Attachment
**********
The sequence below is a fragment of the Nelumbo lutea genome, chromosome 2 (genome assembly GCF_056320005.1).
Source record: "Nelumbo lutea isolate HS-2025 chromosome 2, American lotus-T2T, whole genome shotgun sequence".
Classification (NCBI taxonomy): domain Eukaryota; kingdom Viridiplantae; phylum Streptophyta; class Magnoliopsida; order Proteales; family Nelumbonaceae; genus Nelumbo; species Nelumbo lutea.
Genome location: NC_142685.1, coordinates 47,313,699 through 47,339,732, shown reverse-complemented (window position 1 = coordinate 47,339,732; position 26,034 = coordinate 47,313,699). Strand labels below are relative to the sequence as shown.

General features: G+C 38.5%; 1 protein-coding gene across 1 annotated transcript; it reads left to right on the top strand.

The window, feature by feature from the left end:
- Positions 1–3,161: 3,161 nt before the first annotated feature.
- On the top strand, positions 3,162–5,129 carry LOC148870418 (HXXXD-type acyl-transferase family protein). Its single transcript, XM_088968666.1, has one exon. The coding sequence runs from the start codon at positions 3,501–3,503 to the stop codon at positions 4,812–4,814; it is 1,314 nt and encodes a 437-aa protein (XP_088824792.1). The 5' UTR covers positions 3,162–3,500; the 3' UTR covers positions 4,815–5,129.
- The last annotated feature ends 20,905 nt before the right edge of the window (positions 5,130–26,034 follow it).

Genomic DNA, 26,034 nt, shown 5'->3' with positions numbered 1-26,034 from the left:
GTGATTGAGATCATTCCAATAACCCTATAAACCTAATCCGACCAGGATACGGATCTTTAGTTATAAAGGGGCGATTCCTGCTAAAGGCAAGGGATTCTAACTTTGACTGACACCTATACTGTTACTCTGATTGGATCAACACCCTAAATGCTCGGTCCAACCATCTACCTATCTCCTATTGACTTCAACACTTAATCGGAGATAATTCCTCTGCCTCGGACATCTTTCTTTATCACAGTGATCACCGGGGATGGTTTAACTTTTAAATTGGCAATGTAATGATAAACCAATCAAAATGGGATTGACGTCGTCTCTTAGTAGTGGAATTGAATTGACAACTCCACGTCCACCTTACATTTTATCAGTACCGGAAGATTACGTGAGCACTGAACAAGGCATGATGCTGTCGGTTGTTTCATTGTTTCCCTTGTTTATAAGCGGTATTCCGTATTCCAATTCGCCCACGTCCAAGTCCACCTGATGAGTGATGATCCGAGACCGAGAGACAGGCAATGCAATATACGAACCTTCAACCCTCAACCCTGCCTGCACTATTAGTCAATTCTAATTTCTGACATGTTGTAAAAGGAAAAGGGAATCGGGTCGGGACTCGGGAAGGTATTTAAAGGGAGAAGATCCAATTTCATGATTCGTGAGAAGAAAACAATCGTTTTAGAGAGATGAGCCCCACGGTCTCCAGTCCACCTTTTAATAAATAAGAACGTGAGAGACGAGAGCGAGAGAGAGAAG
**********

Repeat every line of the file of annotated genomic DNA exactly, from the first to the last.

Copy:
The sequence below is a fragment of the Nelumbo lutea genome, chromosome 2 (genome assembly GCF_056320005.1).
Source record: "Nelumbo lutea isolate HS-2025 chromosome 2, American lotus-T2T, whole genome shotgun sequence".
Classification (NCBI taxonomy): domain Eukaryota; kingdom Viridiplantae; phylum Streptophyta; class Magnoliopsida; order Proteales; family Nelumbonaceae; genus Nelumbo; species Nelumbo lutea.
Genome location: NC_142685.1, coordinates 47,313,699 through 47,339,732, shown reverse-complemented (window position 1 = coordinate 47,339,732; position 26,034 = coordinate 47,313,699). Strand labels below are relative to the sequence as shown.

General features: G+C 38.5%; 1 protein-coding gene across 1 annotated transcript; it reads left to right on the top strand.

The window, feature by feature from the left end:
- Positions 1–3,161: 3,161 nt before the first annotated feature.
- On the top strand, positions 3,162–5,129 carry LOC148870418 (HXXXD-type acyl-transferase family protein). Its single transcript, XM_088968666.1, has one exon. The coding sequence runs from the start codon at positions 3,501–3,503 to the stop codon at positions 4,812–4,814; it is 1,314 nt and encodes a 437-aa protein (XP_088824792.1). The 5' UTR covers positions 3,162–3,500; the 3' UTR covers positions 4,815–5,129.
- The last annotated feature ends 20,905 nt before the right edge of the window (positions 5,130–26,034 follow it).

Genomic DNA, 26,034 nt, shown 5'->3' with positions numbered 1-26,034 from the left:
GTGATTGAGATCATTCCAATAACCCTATAAACCTAATCCGACCAGGATACGGATCTTTAGTTATAAAGGGGCGATTCCTGCTAAAGGCAAGGGATTCTAACTTTGACTGACACCTATACTGTTACTCTGATTGGATCAACACCCTAAATGCTCGGTCCAACCATCTACCTATCTCCTATTGACTTCAACACTTAATCGGAGATAATTCCTCTGCCTCGGACATCTTTCTTTATCACAGTGATCACCGGGGATGGTTTAACTTTTAAATTGGCAATGTAATGATAAACCAATCAAAATGGGATTGACGTCGTCTCTTAGTAGTGGAATTGAATTGACAACTCCACGTCCACCTTACATTTTATCAGTACCGGAAGATTACGTGAGCACTGAACAAGGCATGATGCTGTCGGTTGTTTCATTGTTTCCCTTGTTTATAAGCGGTATTCCGTATTCCAATTCGCCCACGTCCAAGTCCACCTGATGAGTGATGATCCGAGACCGAGAGACAGGCAATGCAATATACGAACCTTCAACCCTCAACCCTGCCTGCACTATTAGTCAATTCTAATTTCTGACATGTTGTAAAAGGAAAAGGGAATCGGGTCGGGACTCGGGAAGGTATTTAAAGGGAGAAGATCCAATTTCATGATTCGTGAGAAGAAAACAATCGTTTTAGAGAGATGAGCCCCACGGTCTCCAGTCCACCTTTTAATAAATAAGAACGTGAGAGACGAGAGCGAGAGAGAGAAG